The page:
Data Standardization Speeds Loan Information Flow

Although information technology developments such as Mortgage Industry Standards Maintenance Organization (MISMO) standards have historically permeated the residential mortgage world more rapidly than in the commercial mortgage industry, numerous commercial loan information aggregation and dissemination advances recently have been launched or are planned for imminent release.

These reporting technologies promise enormous labor and cost savings – and have already made their mark on many parts of the loan life cycle, according to industry experts who spoke at the recent Mortgage Bankers Association (MBA) Commercial/Multifamily Capital Markets conference in Washington, D.C.

In general, ‘We are an industry that is slow to adopt,’ acknowledged Dave Bodi, executive vice president at Midland Loan Services Inc./PNC Real Estate Finance.

But in a world where instantaneous access to available data has come to be expected for commercial finance professionals, investors and related third parties, ‘Information is no longer a novelty; it's a necessity,’ stated Daniel Szparaga, senior director of industry technology at MBA. Consequently, he added, ensuring both the security and clarity of data transfer has emerged as a chief concern for anyone responsible for transmitting that vital information.

The movement toward data standardization has been one critical initial push that allowed for further technological advances. ‘Ambiguity is friction in the passing of information,’ Szparaga remarked.

Developers of MISMO standards, which have previously included a servicing transfer standard introduced in February 2006 and an environmental site assessment summary report released in June 2007, are now focused on the conversion of the Commercial Mortgage Securities Association Investor Reporting Package (CMSA IRP) from its existing Excel format to a more efficient XML incarnation.

Regardless of its current financial turmoil, the commercial mortgage-backed securities (CMBS) industry was ripe for reform from the reporting side. ‘The pain points involved in the CMBS industry in moving data into an Excel format and then accommodating changes to the Excel format over time have proven now to become cumbersome,’ Szparaga explained.

Nonetheless, the switch to XML, which he describes as an extremely large project, has been developed with ample caution. Most importantly, noted Szparaga, the operation must be structured so that it does not jeopardize the liquidity of the CMBS market.
Implementation is anticipated to occur sometime in mid-2009. Once the move is complete, ‘Every firm in the CMBS industry will have implemented – at least at some level – XML, which means that the suite of MISMO standards then becomes accessible to them at a much lower implementation curve and cost than otherwise would have been seen,’ Szparaga said.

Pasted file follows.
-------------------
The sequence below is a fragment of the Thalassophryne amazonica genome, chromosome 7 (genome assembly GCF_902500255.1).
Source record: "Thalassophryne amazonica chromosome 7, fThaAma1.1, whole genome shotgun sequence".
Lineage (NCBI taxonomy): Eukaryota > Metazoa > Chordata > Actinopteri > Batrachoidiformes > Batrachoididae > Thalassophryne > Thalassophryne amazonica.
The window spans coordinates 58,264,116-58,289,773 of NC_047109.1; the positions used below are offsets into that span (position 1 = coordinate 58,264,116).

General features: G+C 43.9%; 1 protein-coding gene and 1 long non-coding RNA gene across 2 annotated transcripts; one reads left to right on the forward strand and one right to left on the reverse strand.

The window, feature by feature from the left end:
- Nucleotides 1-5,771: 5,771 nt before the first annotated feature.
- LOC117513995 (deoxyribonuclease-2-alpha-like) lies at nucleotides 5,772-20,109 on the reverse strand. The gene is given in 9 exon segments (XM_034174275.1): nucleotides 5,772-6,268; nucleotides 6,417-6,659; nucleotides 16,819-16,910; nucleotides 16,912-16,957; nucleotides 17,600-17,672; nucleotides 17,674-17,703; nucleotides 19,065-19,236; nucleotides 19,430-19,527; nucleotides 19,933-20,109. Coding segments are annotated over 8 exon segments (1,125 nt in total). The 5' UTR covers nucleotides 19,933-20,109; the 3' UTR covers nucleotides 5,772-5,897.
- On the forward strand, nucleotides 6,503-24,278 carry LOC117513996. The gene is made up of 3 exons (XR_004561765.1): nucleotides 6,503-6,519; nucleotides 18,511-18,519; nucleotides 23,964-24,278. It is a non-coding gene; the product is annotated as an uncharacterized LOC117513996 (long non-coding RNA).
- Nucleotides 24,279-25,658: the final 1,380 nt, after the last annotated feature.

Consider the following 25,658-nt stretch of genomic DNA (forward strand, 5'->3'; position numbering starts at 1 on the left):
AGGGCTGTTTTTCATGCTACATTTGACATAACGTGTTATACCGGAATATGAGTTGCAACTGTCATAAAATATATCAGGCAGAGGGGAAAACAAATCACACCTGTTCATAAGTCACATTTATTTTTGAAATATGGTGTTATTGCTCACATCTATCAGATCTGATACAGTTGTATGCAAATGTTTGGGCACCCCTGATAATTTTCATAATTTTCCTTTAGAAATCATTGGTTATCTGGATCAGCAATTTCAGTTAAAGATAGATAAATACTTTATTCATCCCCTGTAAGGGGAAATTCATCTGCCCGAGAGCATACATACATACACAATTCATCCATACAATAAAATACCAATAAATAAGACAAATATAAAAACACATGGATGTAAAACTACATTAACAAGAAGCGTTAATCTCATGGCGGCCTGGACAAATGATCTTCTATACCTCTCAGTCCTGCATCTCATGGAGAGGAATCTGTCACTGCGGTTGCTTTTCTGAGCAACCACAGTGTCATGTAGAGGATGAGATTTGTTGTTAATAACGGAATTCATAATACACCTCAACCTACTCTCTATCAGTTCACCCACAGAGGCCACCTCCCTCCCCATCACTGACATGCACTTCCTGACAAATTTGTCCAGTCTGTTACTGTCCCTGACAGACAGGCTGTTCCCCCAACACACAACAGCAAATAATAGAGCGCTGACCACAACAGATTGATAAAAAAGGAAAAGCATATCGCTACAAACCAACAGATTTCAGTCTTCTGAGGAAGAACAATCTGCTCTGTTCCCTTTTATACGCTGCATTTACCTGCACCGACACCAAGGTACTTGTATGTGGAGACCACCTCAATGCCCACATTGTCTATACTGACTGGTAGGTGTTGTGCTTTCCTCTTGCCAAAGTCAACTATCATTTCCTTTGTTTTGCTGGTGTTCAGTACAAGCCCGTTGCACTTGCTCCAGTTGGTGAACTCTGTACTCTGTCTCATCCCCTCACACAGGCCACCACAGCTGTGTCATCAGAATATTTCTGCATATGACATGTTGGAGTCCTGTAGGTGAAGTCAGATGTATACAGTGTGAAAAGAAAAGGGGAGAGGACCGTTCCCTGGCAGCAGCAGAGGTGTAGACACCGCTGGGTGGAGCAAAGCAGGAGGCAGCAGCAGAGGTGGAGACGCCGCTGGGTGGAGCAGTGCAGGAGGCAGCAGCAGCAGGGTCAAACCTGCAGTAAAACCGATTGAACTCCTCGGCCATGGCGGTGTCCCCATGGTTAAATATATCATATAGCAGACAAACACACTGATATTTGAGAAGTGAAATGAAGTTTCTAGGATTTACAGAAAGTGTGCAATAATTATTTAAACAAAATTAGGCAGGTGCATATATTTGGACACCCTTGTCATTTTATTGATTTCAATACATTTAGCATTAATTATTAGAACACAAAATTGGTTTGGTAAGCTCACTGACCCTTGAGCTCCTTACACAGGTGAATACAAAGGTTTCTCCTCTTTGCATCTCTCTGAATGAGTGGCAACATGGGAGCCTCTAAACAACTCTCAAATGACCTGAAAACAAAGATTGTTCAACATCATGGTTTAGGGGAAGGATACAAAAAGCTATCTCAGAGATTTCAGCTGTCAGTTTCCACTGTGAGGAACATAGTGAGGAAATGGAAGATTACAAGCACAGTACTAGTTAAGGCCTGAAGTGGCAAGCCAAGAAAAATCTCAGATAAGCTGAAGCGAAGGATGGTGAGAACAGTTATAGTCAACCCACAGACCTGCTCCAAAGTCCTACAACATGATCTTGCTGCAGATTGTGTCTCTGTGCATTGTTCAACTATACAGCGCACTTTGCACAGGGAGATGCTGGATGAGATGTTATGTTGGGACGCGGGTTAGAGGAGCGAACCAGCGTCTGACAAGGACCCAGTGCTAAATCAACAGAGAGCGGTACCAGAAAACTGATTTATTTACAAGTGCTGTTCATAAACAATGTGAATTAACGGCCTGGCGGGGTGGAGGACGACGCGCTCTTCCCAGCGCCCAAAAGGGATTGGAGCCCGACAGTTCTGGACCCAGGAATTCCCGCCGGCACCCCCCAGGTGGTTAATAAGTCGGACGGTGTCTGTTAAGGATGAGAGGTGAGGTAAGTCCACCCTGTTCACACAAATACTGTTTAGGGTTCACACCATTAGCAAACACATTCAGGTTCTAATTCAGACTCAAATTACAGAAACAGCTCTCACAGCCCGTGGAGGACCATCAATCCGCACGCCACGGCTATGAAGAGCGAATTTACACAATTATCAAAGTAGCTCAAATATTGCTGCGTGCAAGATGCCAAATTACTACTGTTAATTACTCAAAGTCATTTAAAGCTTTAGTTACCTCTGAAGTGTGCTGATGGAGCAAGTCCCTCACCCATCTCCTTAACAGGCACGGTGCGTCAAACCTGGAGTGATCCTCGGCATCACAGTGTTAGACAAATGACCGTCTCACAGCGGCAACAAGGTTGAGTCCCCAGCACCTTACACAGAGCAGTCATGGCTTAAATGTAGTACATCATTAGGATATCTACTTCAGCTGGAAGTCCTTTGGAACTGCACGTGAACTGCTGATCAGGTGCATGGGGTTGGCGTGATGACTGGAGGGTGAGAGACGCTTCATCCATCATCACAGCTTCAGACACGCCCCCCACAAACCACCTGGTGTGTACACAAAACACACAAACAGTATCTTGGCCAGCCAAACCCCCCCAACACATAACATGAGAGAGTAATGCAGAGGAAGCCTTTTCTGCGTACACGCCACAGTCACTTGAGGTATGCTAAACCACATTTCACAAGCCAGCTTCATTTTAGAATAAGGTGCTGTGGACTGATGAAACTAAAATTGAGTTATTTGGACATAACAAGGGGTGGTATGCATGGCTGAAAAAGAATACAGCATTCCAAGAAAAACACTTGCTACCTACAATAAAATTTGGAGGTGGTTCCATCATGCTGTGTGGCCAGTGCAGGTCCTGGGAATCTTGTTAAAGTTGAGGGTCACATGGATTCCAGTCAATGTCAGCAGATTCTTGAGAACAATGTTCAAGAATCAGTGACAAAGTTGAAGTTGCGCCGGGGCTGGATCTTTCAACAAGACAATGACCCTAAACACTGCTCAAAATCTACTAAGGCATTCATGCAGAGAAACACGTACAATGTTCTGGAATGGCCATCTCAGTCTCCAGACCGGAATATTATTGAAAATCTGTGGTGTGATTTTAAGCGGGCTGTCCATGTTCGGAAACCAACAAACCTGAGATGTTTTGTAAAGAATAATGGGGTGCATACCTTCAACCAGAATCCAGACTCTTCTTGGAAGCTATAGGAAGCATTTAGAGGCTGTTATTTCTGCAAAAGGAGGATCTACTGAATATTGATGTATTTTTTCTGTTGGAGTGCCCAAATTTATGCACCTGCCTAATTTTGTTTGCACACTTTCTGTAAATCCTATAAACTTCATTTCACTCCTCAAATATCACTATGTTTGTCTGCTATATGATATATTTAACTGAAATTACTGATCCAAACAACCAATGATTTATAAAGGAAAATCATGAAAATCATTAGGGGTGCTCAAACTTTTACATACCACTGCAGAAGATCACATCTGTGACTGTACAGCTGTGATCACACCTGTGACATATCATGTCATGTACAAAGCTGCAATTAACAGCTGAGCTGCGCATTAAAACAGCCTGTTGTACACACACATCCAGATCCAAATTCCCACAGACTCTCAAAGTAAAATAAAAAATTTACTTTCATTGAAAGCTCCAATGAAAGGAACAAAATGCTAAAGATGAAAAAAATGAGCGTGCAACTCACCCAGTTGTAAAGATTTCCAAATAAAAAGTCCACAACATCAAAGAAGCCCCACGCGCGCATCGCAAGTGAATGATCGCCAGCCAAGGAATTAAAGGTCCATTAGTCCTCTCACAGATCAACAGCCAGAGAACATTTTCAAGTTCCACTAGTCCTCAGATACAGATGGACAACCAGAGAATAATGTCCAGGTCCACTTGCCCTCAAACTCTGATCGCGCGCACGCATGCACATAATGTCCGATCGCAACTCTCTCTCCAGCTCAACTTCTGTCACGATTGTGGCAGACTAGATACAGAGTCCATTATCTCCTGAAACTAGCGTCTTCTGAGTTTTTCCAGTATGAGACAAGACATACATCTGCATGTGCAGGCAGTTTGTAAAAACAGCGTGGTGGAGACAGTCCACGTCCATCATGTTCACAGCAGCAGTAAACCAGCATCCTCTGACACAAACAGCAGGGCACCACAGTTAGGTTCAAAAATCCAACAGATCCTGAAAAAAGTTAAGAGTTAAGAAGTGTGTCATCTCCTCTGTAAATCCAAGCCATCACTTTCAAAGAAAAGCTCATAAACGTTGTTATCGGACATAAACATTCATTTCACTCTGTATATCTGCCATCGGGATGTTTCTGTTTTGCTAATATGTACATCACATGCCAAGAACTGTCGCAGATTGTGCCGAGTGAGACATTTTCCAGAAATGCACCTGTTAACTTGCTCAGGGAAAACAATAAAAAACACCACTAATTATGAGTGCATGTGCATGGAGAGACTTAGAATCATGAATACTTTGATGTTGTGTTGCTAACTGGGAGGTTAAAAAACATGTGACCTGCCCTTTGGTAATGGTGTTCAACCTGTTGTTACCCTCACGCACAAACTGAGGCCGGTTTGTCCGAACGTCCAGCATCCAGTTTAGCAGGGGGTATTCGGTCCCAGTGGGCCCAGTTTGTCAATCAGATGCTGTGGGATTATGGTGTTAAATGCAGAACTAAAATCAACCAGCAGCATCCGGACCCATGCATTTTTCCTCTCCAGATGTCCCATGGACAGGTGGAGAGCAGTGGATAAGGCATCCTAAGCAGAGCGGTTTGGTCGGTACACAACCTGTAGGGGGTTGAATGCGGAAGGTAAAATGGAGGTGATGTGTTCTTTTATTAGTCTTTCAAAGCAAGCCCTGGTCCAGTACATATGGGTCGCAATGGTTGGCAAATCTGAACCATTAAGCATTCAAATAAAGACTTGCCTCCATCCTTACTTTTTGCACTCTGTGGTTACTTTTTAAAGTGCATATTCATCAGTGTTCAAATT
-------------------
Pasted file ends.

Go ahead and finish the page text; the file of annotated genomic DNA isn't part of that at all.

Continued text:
Standardization and full utilization of XML also characterize a recently developed data dictionary now in use at Midland Loan Services Inc./PNC Real Estate Finance, according to Bodi.
Loans in the revamped and information trade-focused system can have an unlimited number of parties associated with them, as well as multiple pieces of collateral. ‘We've also been successful where we transferred loans from one servicer to another,’ he pointed out.
In addition, rather than relying on the cumbersome and inconsistent scanning methods that dominated earlier operating methods, the firm now takes advantage of a standardized electronic file-naming system.

‘This classification standard allows us to take all the documents that are in an image file and bring them into our imaging system and have them automatically indexed,’ Bodi explained. The company can then locate applicable information by searching by either loan number or collateral – and then conduct transfers.

Steven Powel, principal and chief operations officer at Situs Capital Services Inc., pointed to recent technological advances in Reportbuilder 2.0 – a commercial real estate appraisal business process manager for appraisers and brokers – and CLOSER – a pipeline management and loan underwriting system – as consequential for improving data aggregation flow and analysis.

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The most important feature of the former, he said, is the software's ability to push information through from application to application via XML feeds. This capability, which is linked to MISMO, is expected to be particularly useful during the due-diligence process, when third-party providers must perform multiple levels of analysis.

‘The bottom line here is, with these technologies – and what MISMO is allowing us to do, along with the other data standards – we're able to move massive amounts of data in seconds, not hours,’ Powel concluded.



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